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U Visa May Offer Unlikely Solution to Sponsoring an Undocumented Spouse
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Posted On: July 22, 2013

I have been approached more frequently since March 2013 by adult US citizen children wanting to sponsor their undocumented parents for green cards, now that the new “provisional waiver” law is in effect. I unfortunately have to explain the provisional waiver program is a policy, not a law change, and more importantly, that it doesn’t apply to parents of US citizens if they are hoping to qualify through their adult US citizen child, who is often the only one of their children with legal status. The provisional I-601a waiver program allows an immediate relative to apply for the 10 year bar waiver while still in the US to cut down on separation from their family due to prolonged waiver adjudication that requires that the immigrant wait outside of the US until the waiver is approved and the immigrant visa is issued. The 10 year bar waiver requires that the person being sponsored for the immigrant visa and who is subject to the bar have a qualifying relative for the waiver – a US citizen spouse or US citizen parent of their own. When both parents are undocumented and have no parents of their own in LPR or USC status, even with a USC child, the parents lack the qualifying relative necessary for the waiver. They just don’t qualify. 


So, I’m forced to look at other options. 
The U visa has turned out to be the remedy in many cases. If one of the parents can qualify for the U visa and assuming they are not divorced, the other parent can be added as to the main U visa petition as a “derivative.”
This is one of the only areas in federal immigration law that allows a spouse to be included on the same petition, which if approved, would also allow both undocumented spouses to obtain work authorization for four years and potential to apply for a U visa based green card after three years in U status.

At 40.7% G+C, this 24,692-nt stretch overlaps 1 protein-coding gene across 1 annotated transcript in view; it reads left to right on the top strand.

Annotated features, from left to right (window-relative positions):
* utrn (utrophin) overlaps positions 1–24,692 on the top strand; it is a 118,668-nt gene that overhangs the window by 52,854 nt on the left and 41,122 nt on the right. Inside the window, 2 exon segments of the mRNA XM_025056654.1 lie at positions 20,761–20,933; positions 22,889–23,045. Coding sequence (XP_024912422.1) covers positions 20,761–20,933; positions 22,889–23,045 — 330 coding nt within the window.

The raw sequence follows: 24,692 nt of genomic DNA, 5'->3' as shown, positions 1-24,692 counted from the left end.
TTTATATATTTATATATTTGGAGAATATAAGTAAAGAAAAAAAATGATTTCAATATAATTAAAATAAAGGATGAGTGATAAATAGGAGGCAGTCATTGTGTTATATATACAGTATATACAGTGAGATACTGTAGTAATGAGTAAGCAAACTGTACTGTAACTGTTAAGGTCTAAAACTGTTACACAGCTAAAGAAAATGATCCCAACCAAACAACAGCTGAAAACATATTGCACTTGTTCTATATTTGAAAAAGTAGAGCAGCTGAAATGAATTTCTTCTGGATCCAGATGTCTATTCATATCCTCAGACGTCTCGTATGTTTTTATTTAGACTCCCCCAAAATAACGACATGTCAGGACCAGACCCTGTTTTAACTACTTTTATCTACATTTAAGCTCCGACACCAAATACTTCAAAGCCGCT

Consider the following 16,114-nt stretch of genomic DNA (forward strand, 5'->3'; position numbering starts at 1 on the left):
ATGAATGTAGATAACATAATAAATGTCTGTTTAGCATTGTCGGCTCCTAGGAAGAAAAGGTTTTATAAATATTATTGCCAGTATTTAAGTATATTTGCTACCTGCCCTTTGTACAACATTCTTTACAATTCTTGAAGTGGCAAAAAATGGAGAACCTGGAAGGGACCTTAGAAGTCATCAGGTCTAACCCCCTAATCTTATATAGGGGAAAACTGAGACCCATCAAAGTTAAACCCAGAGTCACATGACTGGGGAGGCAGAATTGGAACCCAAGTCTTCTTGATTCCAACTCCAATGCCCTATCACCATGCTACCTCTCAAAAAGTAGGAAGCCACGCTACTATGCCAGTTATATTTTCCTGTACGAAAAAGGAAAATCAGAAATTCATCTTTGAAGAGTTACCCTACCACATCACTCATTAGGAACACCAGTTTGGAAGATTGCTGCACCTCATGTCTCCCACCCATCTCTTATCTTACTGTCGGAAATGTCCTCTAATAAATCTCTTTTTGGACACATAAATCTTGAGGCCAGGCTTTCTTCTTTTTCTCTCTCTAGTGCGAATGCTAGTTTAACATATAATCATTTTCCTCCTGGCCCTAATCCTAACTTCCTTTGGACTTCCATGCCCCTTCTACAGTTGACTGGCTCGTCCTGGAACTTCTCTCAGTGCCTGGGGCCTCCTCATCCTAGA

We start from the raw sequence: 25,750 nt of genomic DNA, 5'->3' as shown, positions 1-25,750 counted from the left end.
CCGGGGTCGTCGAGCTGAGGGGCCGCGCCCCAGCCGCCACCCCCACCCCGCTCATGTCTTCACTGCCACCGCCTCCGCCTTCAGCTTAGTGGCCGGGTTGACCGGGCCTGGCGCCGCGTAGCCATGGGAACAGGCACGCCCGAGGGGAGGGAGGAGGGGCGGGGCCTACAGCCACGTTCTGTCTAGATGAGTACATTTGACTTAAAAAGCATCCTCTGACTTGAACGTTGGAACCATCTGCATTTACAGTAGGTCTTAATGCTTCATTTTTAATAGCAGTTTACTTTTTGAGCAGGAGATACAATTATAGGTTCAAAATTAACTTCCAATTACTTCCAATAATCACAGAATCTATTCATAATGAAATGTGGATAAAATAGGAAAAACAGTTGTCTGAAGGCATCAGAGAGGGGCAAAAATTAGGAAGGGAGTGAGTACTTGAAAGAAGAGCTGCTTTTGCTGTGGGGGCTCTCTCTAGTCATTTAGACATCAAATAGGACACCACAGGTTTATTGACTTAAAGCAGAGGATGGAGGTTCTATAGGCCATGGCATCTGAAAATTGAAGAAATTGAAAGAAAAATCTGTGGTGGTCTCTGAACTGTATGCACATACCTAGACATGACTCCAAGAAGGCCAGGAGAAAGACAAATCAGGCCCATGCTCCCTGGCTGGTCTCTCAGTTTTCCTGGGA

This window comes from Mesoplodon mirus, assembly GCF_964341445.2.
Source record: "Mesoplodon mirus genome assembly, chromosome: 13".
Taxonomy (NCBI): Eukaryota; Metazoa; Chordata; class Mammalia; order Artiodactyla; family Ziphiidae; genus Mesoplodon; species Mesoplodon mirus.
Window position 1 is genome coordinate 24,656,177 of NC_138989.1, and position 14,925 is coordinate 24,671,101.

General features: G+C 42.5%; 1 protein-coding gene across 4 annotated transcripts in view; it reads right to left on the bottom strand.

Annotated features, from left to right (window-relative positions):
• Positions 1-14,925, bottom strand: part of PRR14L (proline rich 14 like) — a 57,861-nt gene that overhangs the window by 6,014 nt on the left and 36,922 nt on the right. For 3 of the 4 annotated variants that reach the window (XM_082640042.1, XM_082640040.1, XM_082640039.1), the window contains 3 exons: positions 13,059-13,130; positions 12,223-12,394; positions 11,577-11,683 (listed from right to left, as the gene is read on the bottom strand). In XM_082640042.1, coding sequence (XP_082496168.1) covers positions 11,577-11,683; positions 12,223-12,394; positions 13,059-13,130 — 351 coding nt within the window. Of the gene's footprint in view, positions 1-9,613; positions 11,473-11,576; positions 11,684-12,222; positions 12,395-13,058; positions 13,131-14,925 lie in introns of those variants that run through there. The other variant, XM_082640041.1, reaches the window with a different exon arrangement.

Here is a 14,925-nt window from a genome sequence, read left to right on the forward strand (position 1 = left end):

The U visa has also one of the most generous waivers available, even waiving the permanent bar (which is triggered by illegal entry after a removal order or illegal entry after more than 1 year of cumulative unlawful presence in the US). The permanent bar is otherwise non-waivable and requires that the immigrant stay outside the US for a ten-year period, no exceptions.  

U visas can be used for incidents of workplace violence, even attempted robberies (being held at knifepoint to steal a wallet), attempted car jackings, witnessing another get injured  or being victimized by a mugging as well as many other types of crimes – regardless of whether a crime is only classified as a misdemeanor and even if no visible injury exists as long as the immigrant can prove substantial mental harm from the threatened or actual violence. 
Get Your Free Guide! Immigration Attorneys & You: How to Choose Between the Right One and Those You Should Run From by Attorney Heather L. Poole

Attorney Heather L. Poole practices exclusively in the area of U.S. family-based immigration law and citizenship law. Heather is a nationally-published immigration author, frequent lecturer on immigration issues, and member & officer of the American Immigration Lawyers Association’s Southern California Chapter. For more information about Heather and the services offered, visit www.humanrightsattorney.com

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